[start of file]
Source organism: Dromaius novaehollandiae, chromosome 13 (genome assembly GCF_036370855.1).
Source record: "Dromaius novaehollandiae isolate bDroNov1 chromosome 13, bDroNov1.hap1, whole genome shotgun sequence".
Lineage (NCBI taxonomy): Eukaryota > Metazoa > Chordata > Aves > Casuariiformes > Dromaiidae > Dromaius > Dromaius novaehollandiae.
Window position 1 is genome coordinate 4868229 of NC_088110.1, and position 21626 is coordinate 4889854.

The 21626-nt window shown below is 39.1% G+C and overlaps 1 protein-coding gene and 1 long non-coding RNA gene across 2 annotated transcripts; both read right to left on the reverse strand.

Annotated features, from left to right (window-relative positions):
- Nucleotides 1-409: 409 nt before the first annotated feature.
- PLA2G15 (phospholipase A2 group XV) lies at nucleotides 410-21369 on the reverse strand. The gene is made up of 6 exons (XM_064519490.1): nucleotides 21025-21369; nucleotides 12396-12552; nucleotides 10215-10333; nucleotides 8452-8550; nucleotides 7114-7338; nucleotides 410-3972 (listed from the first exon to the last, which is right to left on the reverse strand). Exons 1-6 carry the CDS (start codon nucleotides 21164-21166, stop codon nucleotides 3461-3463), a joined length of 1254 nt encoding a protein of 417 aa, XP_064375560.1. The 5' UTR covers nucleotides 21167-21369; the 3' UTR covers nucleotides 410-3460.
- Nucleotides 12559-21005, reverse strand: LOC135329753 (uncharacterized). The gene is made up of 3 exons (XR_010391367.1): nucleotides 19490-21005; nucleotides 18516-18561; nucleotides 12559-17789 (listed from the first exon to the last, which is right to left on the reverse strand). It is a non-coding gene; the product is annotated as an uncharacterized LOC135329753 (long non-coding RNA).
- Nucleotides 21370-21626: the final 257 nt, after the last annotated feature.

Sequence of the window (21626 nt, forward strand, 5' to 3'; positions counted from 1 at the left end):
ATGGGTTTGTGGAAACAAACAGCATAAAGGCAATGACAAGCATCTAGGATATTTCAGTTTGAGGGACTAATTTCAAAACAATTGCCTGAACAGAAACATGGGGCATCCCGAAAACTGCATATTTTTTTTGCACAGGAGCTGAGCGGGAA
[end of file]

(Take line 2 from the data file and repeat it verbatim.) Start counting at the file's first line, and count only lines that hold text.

Source record: "Dromaius novaehollandiae isolate bDroNov1 chromosome 13, bDroNov1.hap1, whole genome shotgun sequence".